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  • Writer's pictureLeverage Safety

Addressing Observer Burnout in Behavior-Based Safety: Preventing Process Pitfalls

Updated: Jul 15

Implementing a behavior-based safety process is a significant achievement, but sustaining its success can be challenging. One common issue that can undermine the effectiveness of such initiatives is observer burnout. As observers become less motivated and engaged, the number of observations declines, impacting the overall process. In this article, we will explore the causes of observer burnout and provide potential solutions to prevent it from derailing your behavior-based safety efforts.

Understanding Observer Burnout

Observer burnout is frequently cited as the top challenge in behavior-based safety programs. Observers play a crucial role in collecting data, providing feedback, and driving safety improvement. A decline in the frequency and quality of observations is a clear sign of observer burnout, posing a significant threat to the core of behavior-based safety. But what leads to this burnout? Here are five common causes:

  1. Motivation: While behavior-based safety focuses on reinforcing safe behaviors among employees, the same approach is rarely applied to motivate and reinforce observers. Observers often receive little feedback on their performance and lack motivators or rewards for their contributions.

  2. Monotony: Observers' tasks can become monotonous, primarily involving checking off behaviors from a list. The repetitive nature of the job can make it dull and uninspiring, leading to decreased enthusiasm and engagement.

  3. Confrontation: Some programs require observers to provide on-the-spot feedback to workers, which can be challenging if workers are unresponsive or confrontational. Constant confrontations during observations can wear down observers' motivation over time.

  4. Mixed Signals: Observers are typically given specific assignments and assured that they will have time and support to carry out their tasks. However, conflicting priorities, such as production pressures or unclear safety process planning, can leave observers torn between competing demands, causing confusion and demotivation.

  5. Association: Many programs send observers out alone with minimal interaction between observers and others involved in the process. This lack of social connection fails to fulfill observers' basic need for association, which can lead to disengagement and burnout.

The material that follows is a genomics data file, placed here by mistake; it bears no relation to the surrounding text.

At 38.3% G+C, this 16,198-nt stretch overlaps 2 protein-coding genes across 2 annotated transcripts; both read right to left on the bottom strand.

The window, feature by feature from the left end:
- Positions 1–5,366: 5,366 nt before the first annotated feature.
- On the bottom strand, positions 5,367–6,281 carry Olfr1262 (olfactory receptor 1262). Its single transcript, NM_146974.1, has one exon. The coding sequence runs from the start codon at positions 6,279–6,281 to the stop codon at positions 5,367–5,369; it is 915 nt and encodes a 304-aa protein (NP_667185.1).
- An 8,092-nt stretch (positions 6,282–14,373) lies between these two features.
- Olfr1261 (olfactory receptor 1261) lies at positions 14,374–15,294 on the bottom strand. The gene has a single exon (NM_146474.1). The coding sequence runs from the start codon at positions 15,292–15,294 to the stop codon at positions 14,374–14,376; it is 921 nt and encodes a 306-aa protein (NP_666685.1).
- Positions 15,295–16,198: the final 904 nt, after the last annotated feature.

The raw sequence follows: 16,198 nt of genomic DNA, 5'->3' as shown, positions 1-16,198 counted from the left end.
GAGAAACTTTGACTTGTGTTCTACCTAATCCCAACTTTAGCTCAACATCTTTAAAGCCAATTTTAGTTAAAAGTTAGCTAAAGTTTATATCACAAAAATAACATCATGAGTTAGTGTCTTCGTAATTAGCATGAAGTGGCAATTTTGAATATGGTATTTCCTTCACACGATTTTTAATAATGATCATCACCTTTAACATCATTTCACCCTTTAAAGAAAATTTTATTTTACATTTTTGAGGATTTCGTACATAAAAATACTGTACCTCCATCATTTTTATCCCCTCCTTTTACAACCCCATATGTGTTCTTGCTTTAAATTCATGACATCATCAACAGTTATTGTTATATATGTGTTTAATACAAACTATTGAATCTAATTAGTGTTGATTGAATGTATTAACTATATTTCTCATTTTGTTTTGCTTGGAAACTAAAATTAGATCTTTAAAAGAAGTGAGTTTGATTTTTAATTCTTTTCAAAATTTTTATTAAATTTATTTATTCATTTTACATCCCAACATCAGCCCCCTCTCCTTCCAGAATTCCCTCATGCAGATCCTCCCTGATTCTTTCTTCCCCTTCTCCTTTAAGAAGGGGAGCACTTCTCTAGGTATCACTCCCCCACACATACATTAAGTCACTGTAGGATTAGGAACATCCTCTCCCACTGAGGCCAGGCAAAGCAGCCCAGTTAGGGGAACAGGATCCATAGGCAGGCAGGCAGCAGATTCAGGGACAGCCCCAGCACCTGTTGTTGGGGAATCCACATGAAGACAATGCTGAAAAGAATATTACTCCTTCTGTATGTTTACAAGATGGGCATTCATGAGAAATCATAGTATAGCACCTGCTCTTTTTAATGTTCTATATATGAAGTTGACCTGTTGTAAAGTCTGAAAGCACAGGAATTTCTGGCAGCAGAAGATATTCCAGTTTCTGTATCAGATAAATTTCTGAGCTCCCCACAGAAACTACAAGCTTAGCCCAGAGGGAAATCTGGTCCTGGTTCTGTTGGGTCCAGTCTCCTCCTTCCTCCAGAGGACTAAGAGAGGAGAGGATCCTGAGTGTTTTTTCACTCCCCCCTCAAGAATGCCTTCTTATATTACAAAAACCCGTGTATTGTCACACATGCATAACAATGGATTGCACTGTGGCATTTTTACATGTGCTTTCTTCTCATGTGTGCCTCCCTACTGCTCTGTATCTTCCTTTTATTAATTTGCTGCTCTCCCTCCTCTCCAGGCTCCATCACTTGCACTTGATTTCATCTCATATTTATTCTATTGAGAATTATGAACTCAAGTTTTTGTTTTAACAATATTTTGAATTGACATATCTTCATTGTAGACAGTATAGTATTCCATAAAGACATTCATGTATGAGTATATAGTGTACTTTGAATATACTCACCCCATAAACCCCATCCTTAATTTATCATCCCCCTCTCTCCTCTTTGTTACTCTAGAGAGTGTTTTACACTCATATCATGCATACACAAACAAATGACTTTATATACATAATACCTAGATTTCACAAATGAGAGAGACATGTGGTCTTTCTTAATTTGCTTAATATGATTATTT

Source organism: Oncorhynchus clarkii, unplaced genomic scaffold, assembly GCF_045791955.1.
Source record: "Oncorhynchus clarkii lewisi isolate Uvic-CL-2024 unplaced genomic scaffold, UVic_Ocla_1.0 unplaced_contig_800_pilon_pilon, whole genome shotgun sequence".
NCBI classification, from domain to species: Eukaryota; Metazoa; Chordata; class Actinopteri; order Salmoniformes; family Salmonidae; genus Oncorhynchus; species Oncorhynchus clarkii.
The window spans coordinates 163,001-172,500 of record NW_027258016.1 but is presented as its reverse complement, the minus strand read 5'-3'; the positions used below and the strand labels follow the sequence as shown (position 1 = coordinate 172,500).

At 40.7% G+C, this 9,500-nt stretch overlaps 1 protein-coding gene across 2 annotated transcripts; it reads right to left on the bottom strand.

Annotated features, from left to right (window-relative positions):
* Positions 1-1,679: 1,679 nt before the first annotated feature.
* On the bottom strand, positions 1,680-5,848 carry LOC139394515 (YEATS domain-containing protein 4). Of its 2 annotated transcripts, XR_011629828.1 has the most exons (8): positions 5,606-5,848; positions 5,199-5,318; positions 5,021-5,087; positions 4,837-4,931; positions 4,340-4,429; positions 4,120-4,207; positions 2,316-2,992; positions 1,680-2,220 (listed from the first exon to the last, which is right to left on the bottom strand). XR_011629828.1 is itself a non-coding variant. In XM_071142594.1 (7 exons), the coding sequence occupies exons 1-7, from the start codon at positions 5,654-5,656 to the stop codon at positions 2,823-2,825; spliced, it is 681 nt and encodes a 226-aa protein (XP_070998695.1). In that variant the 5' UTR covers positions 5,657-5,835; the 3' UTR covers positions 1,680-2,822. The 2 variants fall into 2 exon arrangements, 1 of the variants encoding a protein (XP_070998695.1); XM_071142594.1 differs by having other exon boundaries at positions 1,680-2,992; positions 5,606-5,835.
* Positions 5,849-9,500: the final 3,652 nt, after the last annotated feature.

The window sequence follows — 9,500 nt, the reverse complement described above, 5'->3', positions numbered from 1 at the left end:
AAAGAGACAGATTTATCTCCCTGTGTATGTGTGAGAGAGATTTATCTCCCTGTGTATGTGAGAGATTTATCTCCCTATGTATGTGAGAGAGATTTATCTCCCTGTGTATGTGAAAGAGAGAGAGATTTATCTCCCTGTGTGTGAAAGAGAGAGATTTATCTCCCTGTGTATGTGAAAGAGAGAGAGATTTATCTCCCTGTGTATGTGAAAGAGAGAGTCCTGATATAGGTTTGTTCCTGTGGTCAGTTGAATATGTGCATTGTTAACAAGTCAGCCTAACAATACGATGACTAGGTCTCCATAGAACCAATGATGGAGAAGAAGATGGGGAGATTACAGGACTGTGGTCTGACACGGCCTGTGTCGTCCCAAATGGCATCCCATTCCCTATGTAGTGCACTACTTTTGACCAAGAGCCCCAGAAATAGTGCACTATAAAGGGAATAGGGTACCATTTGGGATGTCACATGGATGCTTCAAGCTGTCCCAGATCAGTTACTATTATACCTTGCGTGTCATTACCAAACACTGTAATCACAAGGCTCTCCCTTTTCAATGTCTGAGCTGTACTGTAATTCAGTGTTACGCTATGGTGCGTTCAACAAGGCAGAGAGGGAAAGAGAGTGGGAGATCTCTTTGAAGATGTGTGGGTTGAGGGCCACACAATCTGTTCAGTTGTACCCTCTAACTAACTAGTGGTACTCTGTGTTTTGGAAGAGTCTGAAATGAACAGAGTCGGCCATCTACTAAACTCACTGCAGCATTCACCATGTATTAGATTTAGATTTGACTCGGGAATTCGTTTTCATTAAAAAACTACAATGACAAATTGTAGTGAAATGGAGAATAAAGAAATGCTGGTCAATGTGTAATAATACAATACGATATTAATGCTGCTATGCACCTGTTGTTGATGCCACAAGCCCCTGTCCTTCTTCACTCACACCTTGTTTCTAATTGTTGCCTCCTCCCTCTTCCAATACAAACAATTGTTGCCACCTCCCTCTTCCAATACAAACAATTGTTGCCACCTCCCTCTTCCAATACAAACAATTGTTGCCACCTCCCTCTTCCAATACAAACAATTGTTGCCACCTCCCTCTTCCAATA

Preventing Observer Burnout

To address and prevent observer burnout, consider implementing the following solutions:

  1. Analyze the ABCs of Observations: Examine the antecedents and consequences of assigned observations. Remove negative consequences and introduce positive reinforcements. Create triggers and signals to remind observers to conduct their observations.

  2. Hold Observer Meetings: Provide regular feedback and support to observers through meetings with the steering team. Discuss their performance, address any obstacles they face, and reinforce expectations regarding the frequency and quality of observations.

  3. Establish a Backup System: Designate substitute observers to cover periods of high workload or when observers face difficulties. A backup system ensures that expectations remain high and observers are supported during challenging times.

  4. Foster Collaboration: Pair observers with each other or with steering team members periodically. This promotes support, enables discussions about challenges, and offers a reality check for observations conducted alone.

  5. Involve Observers in Problem Solving: Engage observers in the data-driven problem-solving process. Allow them to see how their gathered data contributes to decision-making and encourage them to propose solutions or gather ideas from the workforce.

  6. Focus on a Narrow Agenda: Rather than overwhelming observers with a long list of behaviors to monitor, narrow their focus to a few key behaviors at a time. This approach helps the workforce better understand and adopt new behaviors.

  7. Rotate Observers: Implement a systematic rotation plan where observers serve for a specific period (e.g., 6 to 12 months) before rotating. Use outgoing observers to train and mentor new observers or as backups when needed.

  8. Collaborate with Supervisors: Continuously work with supervisors to facilitate observations. Hold regular meetings to address concerns, problem-solve, and provide them with a better understanding of the process. Involve supervisors in support and decision-making, rebuilding their engagement over time.

Anticipate and Prevent Observer Burnout

To effectively manage observer burnout, it is essential to anticipate and prevent it from becoming a recurring issue in your behavior-based safety process. If you are planning to implement a new program, take these preventative measures from the outset. For existing programs experiencing burnout symptoms, quickly diagnose the issue and implement the necessary steps to preserve the integrity and sustainability of your safety efforts.

Observer burnout poses a significant threat to the success of behavior-based safety initiatives. By understanding the causes of burnout and implementing preventative measures, you can keep observers motivated, engaged, and committed to the process. Remember, observer burnout is a solvable challenge, and with proactive measures, you can maintain a robust and effective behavior-based safety program that drives continuous improvement and safeguards your workforce.

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